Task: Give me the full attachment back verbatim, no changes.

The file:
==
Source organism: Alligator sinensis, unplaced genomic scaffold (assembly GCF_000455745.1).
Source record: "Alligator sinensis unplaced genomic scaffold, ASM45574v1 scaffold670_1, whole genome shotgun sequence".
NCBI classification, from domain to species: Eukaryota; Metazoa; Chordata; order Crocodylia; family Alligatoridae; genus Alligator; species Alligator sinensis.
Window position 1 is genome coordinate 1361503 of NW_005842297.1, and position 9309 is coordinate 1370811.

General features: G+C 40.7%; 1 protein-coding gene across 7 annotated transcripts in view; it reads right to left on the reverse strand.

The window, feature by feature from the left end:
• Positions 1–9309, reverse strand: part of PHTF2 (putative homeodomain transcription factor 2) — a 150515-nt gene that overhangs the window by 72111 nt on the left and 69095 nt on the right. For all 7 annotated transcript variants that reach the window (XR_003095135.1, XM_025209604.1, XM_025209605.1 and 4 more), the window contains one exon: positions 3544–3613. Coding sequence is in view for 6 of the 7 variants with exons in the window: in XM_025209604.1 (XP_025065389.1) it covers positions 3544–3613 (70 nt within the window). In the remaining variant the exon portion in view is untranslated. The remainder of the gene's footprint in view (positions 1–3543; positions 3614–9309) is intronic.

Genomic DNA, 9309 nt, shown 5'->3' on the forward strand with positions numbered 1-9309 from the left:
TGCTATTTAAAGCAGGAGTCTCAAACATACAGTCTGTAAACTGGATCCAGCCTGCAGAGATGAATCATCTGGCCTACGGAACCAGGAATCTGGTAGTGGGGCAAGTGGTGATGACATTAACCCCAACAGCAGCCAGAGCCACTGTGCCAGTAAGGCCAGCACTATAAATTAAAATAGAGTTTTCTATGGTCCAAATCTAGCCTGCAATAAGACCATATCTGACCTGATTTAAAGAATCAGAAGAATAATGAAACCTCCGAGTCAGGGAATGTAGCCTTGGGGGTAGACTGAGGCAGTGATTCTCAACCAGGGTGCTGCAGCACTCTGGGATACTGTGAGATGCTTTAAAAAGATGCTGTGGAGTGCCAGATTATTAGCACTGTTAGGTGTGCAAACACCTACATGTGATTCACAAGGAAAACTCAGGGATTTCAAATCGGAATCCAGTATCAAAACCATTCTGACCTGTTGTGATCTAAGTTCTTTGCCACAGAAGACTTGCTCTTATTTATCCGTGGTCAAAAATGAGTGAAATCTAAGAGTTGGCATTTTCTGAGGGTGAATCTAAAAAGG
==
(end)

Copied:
Source organism: Alligator sinensis, unplaced genomic scaffold (assembly GCF_000455745.1).
Source record: "Alligator sinensis unplaced genomic scaffold, ASM45574v1 scaffold670_1, whole genome shotgun sequence".
NCBI classification, from domain to species: Eukaryota; Metazoa; Chordata; order Crocodylia; family Alligatoridae; genus Alligator; species Alligator sinensis.
Window position 1 is genome coordinate 1361503 of NW_005842297.1, and position 9309 is coordinate 1370811.

General features: G+C 40.7%; 1 protein-coding gene across 7 annotated transcripts in view; it reads right to left on the reverse strand.

The window, feature by feature from the left end:
• Positions 1–9309, reverse strand: part of PHTF2 (putative homeodomain transcription factor 2) — a 150515-nt gene that overhangs the window by 72111 nt on the left and 69095 nt on the right. For all 7 annotated transcript variants that reach the window (XR_003095135.1, XM_025209604.1, XM_025209605.1 and 4 more), the window contains one exon: positions 3544–3613. Coding sequence is in view for 6 of the 7 variants with exons in the window: in XM_025209604.1 (XP_025065389.1) it covers positions 3544–3613 (70 nt within the window). In the remaining variant the exon portion in view is untranslated. The remainder of the gene's footprint in view (positions 1–3543; positions 3614–9309) is intronic.

Genomic DNA, 9309 nt, shown 5'->3' on the forward strand with positions numbered 1-9309 from the left:
TGCTATTTAAAGCAGGAGTCTCAAACATACAGTCTGTAAACTGGATCCAGCCTGCAGAGATGAATCATCTGGCCTACGGAACCAGGAATCTGGTAGTGGGGCAAGTGGTGATGACATTAACCCCAACAGCAGCCAGAGCCACTGTGCCAGTAAGGCCAGCACTATAAATTAAAATAGAGTTTTCTATGGTCCAAATCTAGCCTGCAATAAGACCATATCTGACCTGATTTAAAGAATCAGAAGAATAATGAAACCTCCGAGTCAGGGAATGTAGCCTTGGGGGTAGACTGAGGCAGTGATTCTCAACCAGGGTGCTGCAGCACTCTGGGATACTGTGAGATGCTTTAAAAAGATGCTGTGGAGTGCCAGATTATTAGCACTGTTAGGTGTGCAAACACCTACATGTGATTCACAAGGAAAACTCAGGGATTTCAAATCGGAATCCAGTATCAAAACCATTCTGACCTGTTGTGATCTAAGTTCTTTGCCACAGAAGACTTGCTCTTATTTATCCGTGGTCAAAAATGAGTGAAATCTAAGAGTTGGCATTTTCTGAGGGTGAATCTAAAAAGG